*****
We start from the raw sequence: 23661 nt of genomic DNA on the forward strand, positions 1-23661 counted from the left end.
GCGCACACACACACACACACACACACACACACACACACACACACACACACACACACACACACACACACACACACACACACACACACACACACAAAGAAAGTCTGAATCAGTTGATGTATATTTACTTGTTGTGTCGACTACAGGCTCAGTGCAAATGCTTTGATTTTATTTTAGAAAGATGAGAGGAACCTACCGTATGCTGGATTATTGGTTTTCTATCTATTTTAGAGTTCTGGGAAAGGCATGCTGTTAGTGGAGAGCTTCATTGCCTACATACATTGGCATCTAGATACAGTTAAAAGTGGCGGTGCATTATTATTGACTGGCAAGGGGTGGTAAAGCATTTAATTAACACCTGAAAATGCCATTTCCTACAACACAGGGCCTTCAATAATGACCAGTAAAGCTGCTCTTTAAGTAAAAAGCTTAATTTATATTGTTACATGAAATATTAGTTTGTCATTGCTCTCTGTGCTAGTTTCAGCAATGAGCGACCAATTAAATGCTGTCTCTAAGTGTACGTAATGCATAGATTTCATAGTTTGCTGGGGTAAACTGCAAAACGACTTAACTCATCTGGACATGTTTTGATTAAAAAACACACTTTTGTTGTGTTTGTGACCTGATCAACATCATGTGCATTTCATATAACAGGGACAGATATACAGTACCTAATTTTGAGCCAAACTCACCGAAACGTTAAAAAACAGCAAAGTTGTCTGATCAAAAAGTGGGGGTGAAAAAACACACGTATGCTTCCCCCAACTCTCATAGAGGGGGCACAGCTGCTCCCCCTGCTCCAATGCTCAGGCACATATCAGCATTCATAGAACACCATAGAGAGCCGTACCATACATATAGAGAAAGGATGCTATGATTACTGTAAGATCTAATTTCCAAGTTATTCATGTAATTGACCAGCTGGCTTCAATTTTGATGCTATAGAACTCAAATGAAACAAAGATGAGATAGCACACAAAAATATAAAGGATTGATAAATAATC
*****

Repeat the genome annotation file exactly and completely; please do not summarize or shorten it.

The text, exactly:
We start from the raw sequence: 23661 nt of genomic DNA on the forward strand, positions 1-23661 counted from the left end.
GCGCACACACACACACACACACACACACACACACACACACACACACACACACACACACACACACACACACACACACACACACACACACACACAAAGAAAGTCTGAATCAGTTGATGTATATTTACTTGTTGTGTCGACTACAGGCTCAGTGCAAATGCTTTGATTTTATTTTAGAAAGATGAGAGGAACCTACCGTATGCTGGATTATTGGTTTTCTATCTATTTTAGAGTTCTGGGAAAGGCATGCTGTTAGTGGAGAGCTTCATTGCCTACATACATTGGCATCTAGATACAGTTAAAAGTGGCGGTGCATTATTATTGACTGGCAAGGGGTGGTAAAGCATTTAATTAACACCTGAAAATGCCATTTCCTACAACACAGGGCCTTCAATAATGACCAGTAAAGCTGCTCTTTAAGTAAAAAGCTTAATTTATATTGTTACATGAAATATTAGTTTGTCATTGCTCTCTGTGCTAGTTTCAGCAATGAGCGACCAATTAAATGCTGTCTCTAAGTGTACGTAATGCATAGATTTCATAGTTTGCTGGGGTAAACTGCAAAACGACTTAACTCATCTGGACATGTTTTGATTAAAAAACACACTTTTGTTGTGTTTGTGACCTGATCAACATCATGTGCATTTCATATAACAGGGACAGATATACAGTACCTAATTTTGAGCCAAACTCACCGAAACGTTAAAAAACAGCAAAGTTGTCTGATCAAAAAGTGGGGGTGAAAAAACACACGTATGCTTCCCCCAACTCTCATAGAGGGGGCACAGCTGCTCCCCCTGCTCCAATGCTCAGGCACATATCAGCATTCATAGAACACCATAGAGAGCCGTACCATACATATAGAGAAAGGATGCTATGATTACTGTAAGATCTAATTTCCAAGTTATTCATGTAATTGACCAGCTGGCTTCAATTTTGATGCTATAGAACTCAAATGAAACAAAGATGAGATAGCACACAAAAATATAAAGGATTGATAAATAATC